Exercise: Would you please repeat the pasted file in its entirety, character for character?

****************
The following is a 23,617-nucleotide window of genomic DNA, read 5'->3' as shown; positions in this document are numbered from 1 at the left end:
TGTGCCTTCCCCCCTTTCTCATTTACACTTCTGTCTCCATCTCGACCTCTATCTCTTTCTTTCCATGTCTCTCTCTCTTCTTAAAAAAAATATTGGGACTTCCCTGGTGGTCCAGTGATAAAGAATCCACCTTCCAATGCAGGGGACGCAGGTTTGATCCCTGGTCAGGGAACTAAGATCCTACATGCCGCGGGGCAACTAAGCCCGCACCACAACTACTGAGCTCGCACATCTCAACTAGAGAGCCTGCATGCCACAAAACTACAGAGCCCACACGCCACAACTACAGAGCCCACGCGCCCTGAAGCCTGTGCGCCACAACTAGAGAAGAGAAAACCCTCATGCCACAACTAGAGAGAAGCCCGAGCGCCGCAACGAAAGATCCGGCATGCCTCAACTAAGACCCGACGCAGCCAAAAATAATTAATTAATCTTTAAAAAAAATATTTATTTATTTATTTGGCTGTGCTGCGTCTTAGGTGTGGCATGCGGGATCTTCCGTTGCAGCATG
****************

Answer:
The following is a 23,617-nucleotide window of genomic DNA, read 5'->3' as shown; positions in this document are numbered from 1 at the left end:
TGTGCCTTCCCCCCTTTCTCATTTACACTTCTGTCTCCATCTCGACCTCTATCTCTTTCTTTCCATGTCTCTCTCTCTTCTTAAAAAAAATATTGGGACTTCCCTGGTGGTCCAGTGATAAAGAATCCACCTTCCAATGCAGGGGACGCAGGTTTGATCCCTGGTCAGGGAACTAAGATCCTACATGCCGCGGGGCAACTAAGCCCGCACCACAACTACTGAGCTCGCACATCTCAACTAGAGAGCCTGCATGCCACAAAACTACAGAGCCCACACGCCACAACTACAGAGCCCACGCGCCCTGAAGCCTGTGCGCCACAACTAGAGAAGAGAAAACCCTCATGCCACAACTAGAGAGAAGCCCGAGCGCCGCAACGAAAGATCCGGCATGCCTCAACTAAGACCCGACGCAGCCAAAAATAATTAATTAATCTTTAAAAAAAATATTTATTTATTTATTTGGCTGTGCTGCGTCTTAGGTGTGGCATGCGGGATCTTCCGTTGCAGCATG